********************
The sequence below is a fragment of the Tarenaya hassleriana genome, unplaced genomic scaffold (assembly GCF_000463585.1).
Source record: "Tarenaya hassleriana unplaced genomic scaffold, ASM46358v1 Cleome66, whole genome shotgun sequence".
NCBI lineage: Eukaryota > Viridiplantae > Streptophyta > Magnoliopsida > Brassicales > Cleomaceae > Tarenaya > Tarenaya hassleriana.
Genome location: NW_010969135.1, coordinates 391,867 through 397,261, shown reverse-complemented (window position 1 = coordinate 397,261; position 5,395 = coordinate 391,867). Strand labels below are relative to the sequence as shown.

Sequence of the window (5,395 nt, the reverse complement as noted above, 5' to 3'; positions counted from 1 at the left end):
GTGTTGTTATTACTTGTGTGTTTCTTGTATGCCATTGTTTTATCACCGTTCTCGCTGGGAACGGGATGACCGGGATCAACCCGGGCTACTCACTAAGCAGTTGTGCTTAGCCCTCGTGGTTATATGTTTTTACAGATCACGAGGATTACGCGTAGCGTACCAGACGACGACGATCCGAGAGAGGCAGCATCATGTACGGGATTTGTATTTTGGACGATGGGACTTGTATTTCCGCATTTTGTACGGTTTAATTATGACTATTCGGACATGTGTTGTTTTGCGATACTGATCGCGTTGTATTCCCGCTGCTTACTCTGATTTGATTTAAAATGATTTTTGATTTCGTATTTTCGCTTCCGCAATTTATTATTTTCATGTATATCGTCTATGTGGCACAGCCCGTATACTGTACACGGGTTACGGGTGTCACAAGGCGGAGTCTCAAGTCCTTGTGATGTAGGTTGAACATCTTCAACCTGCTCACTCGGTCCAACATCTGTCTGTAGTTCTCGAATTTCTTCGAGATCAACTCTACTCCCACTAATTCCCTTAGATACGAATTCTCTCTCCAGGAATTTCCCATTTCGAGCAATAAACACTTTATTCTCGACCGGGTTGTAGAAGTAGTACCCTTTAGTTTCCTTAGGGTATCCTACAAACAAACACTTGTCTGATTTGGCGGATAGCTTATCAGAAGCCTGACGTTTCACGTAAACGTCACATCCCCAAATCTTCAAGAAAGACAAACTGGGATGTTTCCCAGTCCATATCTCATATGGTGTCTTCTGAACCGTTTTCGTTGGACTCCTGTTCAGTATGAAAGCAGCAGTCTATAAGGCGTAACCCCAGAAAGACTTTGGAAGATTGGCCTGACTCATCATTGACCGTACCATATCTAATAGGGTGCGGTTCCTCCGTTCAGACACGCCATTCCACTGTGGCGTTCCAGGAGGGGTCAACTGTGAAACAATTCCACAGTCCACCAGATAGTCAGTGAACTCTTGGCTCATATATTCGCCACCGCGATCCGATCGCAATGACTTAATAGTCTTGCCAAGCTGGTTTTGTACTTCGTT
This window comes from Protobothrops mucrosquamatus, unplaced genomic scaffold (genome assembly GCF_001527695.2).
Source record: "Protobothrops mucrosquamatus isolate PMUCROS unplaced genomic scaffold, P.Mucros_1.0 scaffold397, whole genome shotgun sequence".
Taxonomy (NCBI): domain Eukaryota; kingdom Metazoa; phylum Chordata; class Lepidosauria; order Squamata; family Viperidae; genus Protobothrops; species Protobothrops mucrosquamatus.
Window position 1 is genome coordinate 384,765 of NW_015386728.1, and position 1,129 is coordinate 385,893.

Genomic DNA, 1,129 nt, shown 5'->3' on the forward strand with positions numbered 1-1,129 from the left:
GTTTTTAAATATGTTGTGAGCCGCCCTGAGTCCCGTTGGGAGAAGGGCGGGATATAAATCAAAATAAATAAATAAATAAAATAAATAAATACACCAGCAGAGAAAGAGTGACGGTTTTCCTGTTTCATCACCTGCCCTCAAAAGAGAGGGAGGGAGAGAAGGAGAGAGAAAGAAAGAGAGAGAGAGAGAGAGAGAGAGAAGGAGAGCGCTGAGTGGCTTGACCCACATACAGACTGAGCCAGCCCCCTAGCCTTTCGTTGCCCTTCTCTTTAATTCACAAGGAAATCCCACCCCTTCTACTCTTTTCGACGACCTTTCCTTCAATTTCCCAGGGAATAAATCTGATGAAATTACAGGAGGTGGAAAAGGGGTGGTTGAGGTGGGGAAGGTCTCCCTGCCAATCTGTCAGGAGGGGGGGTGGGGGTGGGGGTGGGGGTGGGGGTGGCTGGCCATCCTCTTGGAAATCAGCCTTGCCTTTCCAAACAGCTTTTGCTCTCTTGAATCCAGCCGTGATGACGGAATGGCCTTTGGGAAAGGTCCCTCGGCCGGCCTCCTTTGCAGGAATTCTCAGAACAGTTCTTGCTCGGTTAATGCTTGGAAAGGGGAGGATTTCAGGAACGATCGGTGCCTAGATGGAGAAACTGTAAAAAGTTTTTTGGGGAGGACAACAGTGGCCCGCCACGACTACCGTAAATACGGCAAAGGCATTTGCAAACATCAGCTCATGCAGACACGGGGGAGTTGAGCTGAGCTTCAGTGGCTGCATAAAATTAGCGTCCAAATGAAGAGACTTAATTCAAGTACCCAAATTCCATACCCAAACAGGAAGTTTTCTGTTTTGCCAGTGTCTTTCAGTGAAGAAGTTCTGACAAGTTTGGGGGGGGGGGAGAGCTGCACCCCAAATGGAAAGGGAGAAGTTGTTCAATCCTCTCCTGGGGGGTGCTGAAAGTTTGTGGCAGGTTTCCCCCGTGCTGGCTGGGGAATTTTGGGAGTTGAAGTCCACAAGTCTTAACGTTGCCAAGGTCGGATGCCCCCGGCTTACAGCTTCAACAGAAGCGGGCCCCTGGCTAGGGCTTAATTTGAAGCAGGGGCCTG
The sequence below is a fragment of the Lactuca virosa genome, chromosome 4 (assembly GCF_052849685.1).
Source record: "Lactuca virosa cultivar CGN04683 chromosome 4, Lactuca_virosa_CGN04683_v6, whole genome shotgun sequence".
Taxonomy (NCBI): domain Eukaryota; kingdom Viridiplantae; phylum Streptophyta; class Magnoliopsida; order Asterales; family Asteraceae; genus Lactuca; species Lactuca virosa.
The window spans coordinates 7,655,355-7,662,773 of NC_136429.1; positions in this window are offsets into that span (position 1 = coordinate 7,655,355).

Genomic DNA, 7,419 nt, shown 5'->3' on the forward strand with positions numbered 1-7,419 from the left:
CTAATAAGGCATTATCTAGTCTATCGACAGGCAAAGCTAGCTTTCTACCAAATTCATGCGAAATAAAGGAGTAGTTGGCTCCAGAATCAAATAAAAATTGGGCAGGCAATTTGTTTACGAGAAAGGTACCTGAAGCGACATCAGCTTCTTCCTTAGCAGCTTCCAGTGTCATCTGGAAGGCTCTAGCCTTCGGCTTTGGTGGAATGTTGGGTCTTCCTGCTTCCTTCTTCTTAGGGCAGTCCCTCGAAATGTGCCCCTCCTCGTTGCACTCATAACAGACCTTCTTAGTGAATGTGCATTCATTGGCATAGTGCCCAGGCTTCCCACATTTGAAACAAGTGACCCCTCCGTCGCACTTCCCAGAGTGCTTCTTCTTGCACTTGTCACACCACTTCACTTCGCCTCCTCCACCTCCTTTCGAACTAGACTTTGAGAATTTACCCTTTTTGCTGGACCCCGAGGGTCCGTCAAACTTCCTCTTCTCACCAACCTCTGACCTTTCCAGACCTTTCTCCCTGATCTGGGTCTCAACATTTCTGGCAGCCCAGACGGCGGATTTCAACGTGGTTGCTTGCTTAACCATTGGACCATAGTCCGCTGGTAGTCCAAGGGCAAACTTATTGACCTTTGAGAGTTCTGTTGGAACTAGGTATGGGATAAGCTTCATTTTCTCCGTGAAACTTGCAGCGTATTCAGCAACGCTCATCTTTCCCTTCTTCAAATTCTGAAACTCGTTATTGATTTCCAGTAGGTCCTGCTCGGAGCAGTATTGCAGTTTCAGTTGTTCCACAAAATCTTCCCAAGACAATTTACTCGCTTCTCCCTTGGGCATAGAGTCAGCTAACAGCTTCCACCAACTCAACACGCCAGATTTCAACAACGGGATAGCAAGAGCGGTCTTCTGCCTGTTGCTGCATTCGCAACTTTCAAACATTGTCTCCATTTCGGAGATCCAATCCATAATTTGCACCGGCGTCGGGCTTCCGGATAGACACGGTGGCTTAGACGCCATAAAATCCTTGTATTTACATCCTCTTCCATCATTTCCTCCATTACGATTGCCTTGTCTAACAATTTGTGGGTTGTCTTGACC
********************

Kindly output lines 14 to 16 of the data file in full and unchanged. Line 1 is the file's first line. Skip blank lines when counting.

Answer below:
Source record: "Lactuca virosa cultivar CGN04683 chromosome 4, Lactuca_virosa_CGN04683_v6, whole genome shotgun sequence".
Taxonomy (NCBI): domain Eukaryota; kingdom Viridiplantae; phylum Streptophyta; class Magnoliopsida; order Asterales; family Asteraceae; genus Lactuca; species Lactuca virosa.
The window spans coordinates 7,655,355-7,662,773 of NC_136429.1; positions in this window are offsets into that span (position 1 = coordinate 7,655,355).